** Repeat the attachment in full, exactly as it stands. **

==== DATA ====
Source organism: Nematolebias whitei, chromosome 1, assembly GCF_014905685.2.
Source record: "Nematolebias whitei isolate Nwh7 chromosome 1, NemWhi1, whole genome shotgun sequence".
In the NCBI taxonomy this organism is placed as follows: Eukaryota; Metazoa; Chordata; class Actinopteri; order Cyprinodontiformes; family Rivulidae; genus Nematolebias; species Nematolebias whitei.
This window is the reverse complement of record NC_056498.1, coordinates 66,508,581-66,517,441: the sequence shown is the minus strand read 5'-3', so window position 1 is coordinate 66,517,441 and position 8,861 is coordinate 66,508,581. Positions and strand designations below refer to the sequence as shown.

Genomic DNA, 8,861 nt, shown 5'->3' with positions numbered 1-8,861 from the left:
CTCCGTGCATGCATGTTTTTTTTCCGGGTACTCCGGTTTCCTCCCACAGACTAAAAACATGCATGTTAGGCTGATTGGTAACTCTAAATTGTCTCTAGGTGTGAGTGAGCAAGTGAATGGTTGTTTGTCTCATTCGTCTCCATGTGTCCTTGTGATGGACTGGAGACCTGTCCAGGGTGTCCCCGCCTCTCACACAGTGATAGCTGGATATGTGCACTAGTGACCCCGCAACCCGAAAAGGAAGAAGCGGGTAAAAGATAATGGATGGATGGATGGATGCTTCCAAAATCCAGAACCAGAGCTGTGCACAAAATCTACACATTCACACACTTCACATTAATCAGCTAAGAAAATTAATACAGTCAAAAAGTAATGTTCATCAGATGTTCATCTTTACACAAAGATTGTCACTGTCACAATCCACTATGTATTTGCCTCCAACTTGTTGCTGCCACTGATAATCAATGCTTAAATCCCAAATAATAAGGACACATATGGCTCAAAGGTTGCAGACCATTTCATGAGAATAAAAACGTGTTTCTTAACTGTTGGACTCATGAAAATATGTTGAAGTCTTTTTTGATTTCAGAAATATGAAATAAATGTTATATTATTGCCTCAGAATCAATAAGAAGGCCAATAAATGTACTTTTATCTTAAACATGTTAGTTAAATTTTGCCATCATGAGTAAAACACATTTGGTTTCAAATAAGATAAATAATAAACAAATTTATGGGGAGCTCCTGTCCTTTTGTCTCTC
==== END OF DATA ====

Source organism: Nematolebias whitei, chromosome 1, assembly GCF_014905685.2.
Source record: "Nematolebias whitei isolate Nwh7 chromosome 1, NemWhi1, whole genome shotgun sequence".
In the NCBI taxonomy this organism is placed as follows: Eukaryota; Metazoa; Chordata; class Actinopteri; order Cyprinodontiformes; family Rivulidae; genus Nematolebias; species Nematolebias whitei.
This window is the reverse complement of record NC_056498.1, coordinates 66,508,581-66,517,441: the sequence shown is the minus strand read 5'-3', so window position 1 is coordinate 66,517,441 and position 8,861 is coordinate 66,508,581. Positions and strand designations below refer to the sequence as shown.

Genomic DNA, 8,861 nt, shown 5'->3' with positions numbered 1-8,861 from the left:
CTCCGTGCATGCATGTTTTTTTTCCGGGTACTCCGGTTTCCTCCCACAGACTAAAAACATGCATGTTAGGCTGATTGGTAACTCTAAATTGTCTCTAGGTGTGAGTGAGCAAGTGAATGGTTGTTTGTCTCATTCGTCTCCATGTGTCCTTGTGATGGACTGGAGACCTGTCCAGGGTGTCCCCGCCTCTCACACAGTGATAGCTGGATATGTGCACTAGTGACCCCGCAACCCGAAAAGGAAGAAGCGGGTAAAAGATAATGGATGGATGGATGGATGCTTCCAAAATCCAGAACCAGAGCTGTGCACAAAATCTACACATTCACACACTTCACATTAATCAGCTAAGAAAATTAATACAGTCAAAAAGTAATGTTCATCAGATGTTCATCTTTACACAAAGATTGTCACTGTCACAATCCACTATGTATTTGCCTCCAACTTGTTGCTGCCACTGATAATCAATGCTTAAATCCCAAATAATAAGGACACATATGGCTCAAAGGTTGCAGACCATTTCATGAGAATAAAAACGTGTTTCTTAACTGTTGGACTCATGAAAATATGTTGAAGTCTTTTTTGATTTCAGAAATATGAAATAAATGTTATATTATTGCCTCAGAATCAATAAGAAGGCCAATAAATGTACTTTTATCTTAAACATGTTAGTTAAATTTTGCCATCATGAGTAAAACACATTTGGTTTCAAATAAGATAAATAATAAACAAATTTATGGGGAGCTCCTGTCCTTTTGTCTCTC